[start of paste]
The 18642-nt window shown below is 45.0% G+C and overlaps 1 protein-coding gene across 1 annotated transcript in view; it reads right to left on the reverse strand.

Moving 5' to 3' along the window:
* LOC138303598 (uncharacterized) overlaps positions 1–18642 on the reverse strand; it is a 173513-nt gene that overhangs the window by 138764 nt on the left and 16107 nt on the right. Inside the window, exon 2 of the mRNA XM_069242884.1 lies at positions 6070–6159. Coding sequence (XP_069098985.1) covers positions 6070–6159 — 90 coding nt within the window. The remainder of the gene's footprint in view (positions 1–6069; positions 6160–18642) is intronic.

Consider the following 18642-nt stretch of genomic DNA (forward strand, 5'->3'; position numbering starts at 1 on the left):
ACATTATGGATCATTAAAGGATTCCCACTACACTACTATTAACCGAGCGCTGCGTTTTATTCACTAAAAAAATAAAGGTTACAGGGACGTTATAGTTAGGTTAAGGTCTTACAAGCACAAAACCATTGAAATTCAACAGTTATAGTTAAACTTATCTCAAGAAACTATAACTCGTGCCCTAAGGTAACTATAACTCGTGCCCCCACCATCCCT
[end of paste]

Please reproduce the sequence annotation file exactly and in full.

The 18642-nt window shown below is 45.0% G+C and overlaps 1 protein-coding gene across 1 annotated transcript in view; it reads right to left on the reverse strand.

Moving 5' to 3' along the window:
* LOC138303598 (uncharacterized) overlaps positions 1–18642 on the reverse strand; it is a 173513-nt gene that overhangs the window by 138764 nt on the left and 16107 nt on the right. Inside the window, exon 2 of the mRNA XM_069242884.1 lies at positions 6070–6159. Coding sequence (XP_069098985.1) covers positions 6070–6159 — 90 coding nt within the window. The remainder of the gene's footprint in view (positions 1–6069; positions 6160–18642) is intronic.

Consider the following 18642-nt stretch of genomic DNA (forward strand, 5'->3'; position numbering starts at 1 on the left):
ACATTATGGATCATTAAAGGATTCCCACTACACTACTATTAACCGAGCGCTGCGTTTTATTCACTAAAAAAATAAAGGTTACAGGGACGTTATAGTTAGGTTAAGGTCTTACAAGCACAAAACCATTGAAATTCAACAGTTATAGTTAAACTTATCTCAAGAAACTATAACTCGTGCCCTAAGGTAACTATAACTCGTGCCCCCACCATCCCT